At least 18 civilians were killed on Monday as Syria’s regime intensified its bombardment of Idlib province, the last militant stronghold in the country’s northwest, a monitor said.
Eighteen civilians, including six children, were killed on Monday in air strikes and missile attacks on Idlib province, said Rami Abdel Rahman, director of the Syrian Observatory for Human Rights.
Ten of them, including four children, died in the town of Ariha, he told AFP, adding that at least 47 people were wounded across the province. The deaths come a day after regimeair strikes killed 12 civiliansin the same province, according to the Britain-based Observatory.
An AFP correspondent in Ariha said White Helmet first responders were seen searching for survivors in the rubble of a building hit in Monday’s bombardment. “It was indescribable. Wounded women and children lying on the ground, destruction everywhere, shops damaged,” Mohamad Said, a resident at the site of the raid, told AFP.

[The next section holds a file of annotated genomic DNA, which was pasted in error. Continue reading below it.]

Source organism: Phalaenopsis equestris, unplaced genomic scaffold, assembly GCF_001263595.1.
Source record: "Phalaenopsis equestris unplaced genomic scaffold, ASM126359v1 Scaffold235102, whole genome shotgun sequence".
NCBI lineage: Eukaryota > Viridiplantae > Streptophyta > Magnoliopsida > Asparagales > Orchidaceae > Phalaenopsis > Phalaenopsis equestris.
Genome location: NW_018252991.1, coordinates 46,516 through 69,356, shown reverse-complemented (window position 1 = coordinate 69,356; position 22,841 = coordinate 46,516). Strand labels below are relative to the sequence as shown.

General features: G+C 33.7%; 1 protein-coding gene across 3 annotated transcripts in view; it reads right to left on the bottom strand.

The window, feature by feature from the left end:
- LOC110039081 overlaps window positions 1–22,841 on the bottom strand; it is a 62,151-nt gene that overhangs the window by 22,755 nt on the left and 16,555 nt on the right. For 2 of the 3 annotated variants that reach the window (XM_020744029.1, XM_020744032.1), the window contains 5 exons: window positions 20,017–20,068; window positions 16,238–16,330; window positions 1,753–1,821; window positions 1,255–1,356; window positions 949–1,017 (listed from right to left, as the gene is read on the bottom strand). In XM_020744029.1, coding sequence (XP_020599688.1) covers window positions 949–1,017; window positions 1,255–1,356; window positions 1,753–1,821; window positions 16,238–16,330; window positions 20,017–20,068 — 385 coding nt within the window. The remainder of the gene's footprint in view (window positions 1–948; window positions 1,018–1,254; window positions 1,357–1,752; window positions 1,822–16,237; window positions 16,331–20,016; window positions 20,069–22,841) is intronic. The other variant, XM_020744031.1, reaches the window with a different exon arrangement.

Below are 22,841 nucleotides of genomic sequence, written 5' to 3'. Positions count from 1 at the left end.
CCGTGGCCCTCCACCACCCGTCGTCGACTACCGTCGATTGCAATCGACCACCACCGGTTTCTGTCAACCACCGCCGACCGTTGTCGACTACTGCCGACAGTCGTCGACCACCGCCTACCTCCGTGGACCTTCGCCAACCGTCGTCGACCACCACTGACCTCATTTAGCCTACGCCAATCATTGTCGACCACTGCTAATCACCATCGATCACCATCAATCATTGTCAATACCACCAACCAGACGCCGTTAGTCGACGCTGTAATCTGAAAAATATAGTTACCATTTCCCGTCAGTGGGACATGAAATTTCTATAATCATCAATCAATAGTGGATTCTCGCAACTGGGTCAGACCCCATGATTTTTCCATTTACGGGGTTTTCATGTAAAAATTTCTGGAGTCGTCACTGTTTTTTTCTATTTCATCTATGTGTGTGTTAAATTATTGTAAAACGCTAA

The first responders were lifted to an upper floor of the badly damaged building in the bucket of an excavator machine in an attempt to rescue a child who had been buried under blocks of concrete.
But the child was among those who died, the AFP correspondent said. The Observatory says more than 250 civilians have been killed in the spike in violence since the end of April. More than200,000 civilians have already been displacedby this upsurge of violence, the United Nations has said.
Idlib is supposed to be protected from a massive government offensive by a September buffer zone deal, but the militant bastion has come under increasing bombardment by the regime and its Russian ally since late April.
The pro-government forces have since recaptured several towns in the south of Idlib province and the north of Hama. The UN has warned an all-out offensive on the northwestern region would lead to a humanitarian catastrophe for its nearly three million residents.
A total of 20 health facilities have been hit by the escalation – 19 of which remain out of service, according to the UN.